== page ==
There have since been further negotiations between the Bar and the MoJ, in an effort to undo at least some of the damage. The upshot is this “additional £23m”, which in fact simply represents the £15m which we were originally promised. (£23m is the figure you get if you use the 2017/18 figures.) And it’s worth noting that all these figures include VAT at 20%, which we are required to charge and pay to the taxman. So a good sixth of that figure is going straight back to the Treasury.
But in any case, what do these abstract figures mean? Not much. For a start, it’s based on modelling. So the increase only amounts to this figure if the workload in the courts remains broadly the same. It won’t, because fewer cases are being charged and brought to court, to save money. Without seeing the figures in the boxes (the details have not yet been published), it is impossible to properly assess how far this extra money will go, but to give context, the total spend on AGFS in 2016/17 was around £227m. So an added £15m is very small beer. It will probably help smooth some of the roughest edges in the scheme, but doesn’t touch the sides of the cuts over the past decade. Legal aid rates remain artificially low.
Junior criminal barristers will still be covering all-day hearings for senior colleagues and taking home less than £40 for the privilege. We will still have trials that we’ve spent days preparing randomly refixed by the court for dates we can’t do, and will be paid £0. We will still be paid not a penny to read through thousands of pages of disclosure – the vital material that could hold the key to saving an innocent person from years in prison. Our median take-home pay will still be a modest £27k. The most junior will still take home under £8k.
HOWEVER, here’s the point. It’s not actually about us. We choose this career and go into it with our eyes open. There’s a far bigger picture, which we must not lose sight of.
Much as what we get paid matters to us (and to society – you ain’t gonna have much of a lawyer prosecuting your burglar or defending you against a false allegation if they’re billing £5 an hour), it’s a tiny piece of that picture. The whole justice system needs investment.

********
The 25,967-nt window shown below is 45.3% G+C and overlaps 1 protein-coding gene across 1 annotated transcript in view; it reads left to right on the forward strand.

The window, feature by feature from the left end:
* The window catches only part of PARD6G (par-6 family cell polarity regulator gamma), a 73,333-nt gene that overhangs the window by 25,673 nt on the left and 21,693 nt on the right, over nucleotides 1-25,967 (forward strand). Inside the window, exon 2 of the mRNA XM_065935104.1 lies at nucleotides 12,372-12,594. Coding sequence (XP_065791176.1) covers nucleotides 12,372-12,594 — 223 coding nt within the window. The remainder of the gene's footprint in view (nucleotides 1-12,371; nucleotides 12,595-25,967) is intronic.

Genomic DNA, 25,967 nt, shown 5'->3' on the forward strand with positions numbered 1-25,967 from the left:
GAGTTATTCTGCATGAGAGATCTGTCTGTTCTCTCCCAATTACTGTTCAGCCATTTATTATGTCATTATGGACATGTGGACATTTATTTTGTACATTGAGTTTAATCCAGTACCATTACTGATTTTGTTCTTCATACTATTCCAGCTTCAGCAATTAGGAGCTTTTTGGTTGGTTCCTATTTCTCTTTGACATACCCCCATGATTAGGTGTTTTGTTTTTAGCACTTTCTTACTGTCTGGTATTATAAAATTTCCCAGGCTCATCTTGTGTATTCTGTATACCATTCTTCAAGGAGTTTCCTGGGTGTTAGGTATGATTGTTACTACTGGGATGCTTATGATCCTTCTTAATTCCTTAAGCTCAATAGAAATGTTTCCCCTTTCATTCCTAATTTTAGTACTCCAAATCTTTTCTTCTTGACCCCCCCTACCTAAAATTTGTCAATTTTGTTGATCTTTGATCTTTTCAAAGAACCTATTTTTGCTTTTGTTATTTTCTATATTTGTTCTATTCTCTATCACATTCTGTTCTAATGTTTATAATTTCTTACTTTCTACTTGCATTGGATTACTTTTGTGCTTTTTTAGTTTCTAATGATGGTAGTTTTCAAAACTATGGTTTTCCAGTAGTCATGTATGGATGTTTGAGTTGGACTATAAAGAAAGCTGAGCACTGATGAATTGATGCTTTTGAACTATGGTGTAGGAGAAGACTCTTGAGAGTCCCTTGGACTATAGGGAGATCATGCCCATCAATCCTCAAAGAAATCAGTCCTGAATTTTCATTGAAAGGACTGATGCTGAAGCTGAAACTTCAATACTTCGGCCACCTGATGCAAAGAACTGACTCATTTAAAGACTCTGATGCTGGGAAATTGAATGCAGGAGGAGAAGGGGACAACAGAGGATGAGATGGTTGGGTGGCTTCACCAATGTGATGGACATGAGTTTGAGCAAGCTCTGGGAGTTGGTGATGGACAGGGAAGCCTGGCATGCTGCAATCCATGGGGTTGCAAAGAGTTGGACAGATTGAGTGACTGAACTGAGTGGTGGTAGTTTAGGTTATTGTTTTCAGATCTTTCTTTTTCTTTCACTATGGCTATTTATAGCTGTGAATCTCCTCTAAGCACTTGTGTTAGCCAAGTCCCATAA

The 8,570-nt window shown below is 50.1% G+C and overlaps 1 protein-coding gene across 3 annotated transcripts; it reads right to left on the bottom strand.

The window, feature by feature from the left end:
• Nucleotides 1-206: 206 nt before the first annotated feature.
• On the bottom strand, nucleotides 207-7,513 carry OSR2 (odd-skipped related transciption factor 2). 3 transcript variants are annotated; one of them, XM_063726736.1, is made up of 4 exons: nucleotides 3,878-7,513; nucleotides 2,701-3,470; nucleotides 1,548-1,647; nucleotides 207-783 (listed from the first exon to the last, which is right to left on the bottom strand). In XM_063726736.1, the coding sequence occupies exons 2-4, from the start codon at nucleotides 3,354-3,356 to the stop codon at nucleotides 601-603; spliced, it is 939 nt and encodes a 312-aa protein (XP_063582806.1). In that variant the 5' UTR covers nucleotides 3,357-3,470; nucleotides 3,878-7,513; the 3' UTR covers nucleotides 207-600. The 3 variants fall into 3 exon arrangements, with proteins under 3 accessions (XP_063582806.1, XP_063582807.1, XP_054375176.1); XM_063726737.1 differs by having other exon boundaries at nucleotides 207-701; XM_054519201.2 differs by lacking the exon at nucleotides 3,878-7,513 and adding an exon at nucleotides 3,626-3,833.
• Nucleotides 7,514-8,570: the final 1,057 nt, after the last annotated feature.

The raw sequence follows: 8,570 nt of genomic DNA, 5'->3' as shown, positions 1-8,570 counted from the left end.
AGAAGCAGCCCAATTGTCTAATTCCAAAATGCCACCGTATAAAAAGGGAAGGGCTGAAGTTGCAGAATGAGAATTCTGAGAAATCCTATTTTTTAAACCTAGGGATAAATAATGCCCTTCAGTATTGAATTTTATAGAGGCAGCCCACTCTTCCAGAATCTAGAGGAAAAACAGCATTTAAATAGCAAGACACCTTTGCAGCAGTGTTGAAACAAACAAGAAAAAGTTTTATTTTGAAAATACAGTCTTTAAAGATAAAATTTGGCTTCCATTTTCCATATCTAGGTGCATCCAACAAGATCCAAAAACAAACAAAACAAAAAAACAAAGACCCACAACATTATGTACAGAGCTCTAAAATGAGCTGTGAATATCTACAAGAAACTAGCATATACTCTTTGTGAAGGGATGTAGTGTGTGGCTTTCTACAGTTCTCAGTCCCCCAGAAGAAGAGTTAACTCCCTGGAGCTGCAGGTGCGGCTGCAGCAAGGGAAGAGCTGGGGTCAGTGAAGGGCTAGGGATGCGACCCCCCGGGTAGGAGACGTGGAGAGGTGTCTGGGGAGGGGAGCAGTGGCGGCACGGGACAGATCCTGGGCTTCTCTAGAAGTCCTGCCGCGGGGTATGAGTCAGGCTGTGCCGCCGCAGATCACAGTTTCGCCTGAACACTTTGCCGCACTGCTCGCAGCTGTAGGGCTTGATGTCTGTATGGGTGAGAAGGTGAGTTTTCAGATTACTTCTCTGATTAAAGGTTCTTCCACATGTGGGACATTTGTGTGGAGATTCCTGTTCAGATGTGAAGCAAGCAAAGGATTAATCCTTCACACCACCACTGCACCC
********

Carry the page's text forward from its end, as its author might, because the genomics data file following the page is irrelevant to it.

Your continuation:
The justice budget has been cut by 31% – by £2.9 BILLION – since 2010, with a further 9% cut (£800million) to take effect by 2020. The effects are those I, any many others, highlight every day. They are why I wrote the book. The justice system is broken.
The police have no resources to catch criminals. The CPS don’t have resources to prosecute, or to comply with disclosure to protect the innocent. The courts that haven’t been closed are crumbling, leaking wrecks. Victims, witnesses and defendants face chronic delays and errors.
Some defendants are excluded entirely from legal aid, forced to self-represent or pay privately. If acquitted, the government will not pay back their legal fees in full, leaving them destitute.
Prisons are too horrific to put into words, although I try here:
Prisons are too horrific to put into words. pic.twitter.com/G61JzHWkXv
— The Secret Barrister (@BarristerSecret) November 24, 2018
So while the MoJ may congratulate itself, make no mistake – this is not a solution. Not even close. £15m for legal aid when you’ve sacrificed £4bn, demolished the court & prison estate and excluded the most vulnerable from accessing justice, is not the end. It’s barely the start.
Below is an open letter published by five junior criminal practitioners in relation to the new Advocates Graduated Fee Scheme (AGFS), which for non-lawyers is the scheme for payment of defence advocates in legally aided criminal cases.
We write in relation to a case which has just collapsed at the Crown Court sitting at Inner London. We write to express our dismay at the remuneration under the new AGFS scheme and the consequences which will now follow.
This was a five handed Conspiracy to Kidnap and Blackmail case and was listed with a four week estimate, due to commence today (19thNovember 2018). All counsel/advocates were instructed at the outset of this case.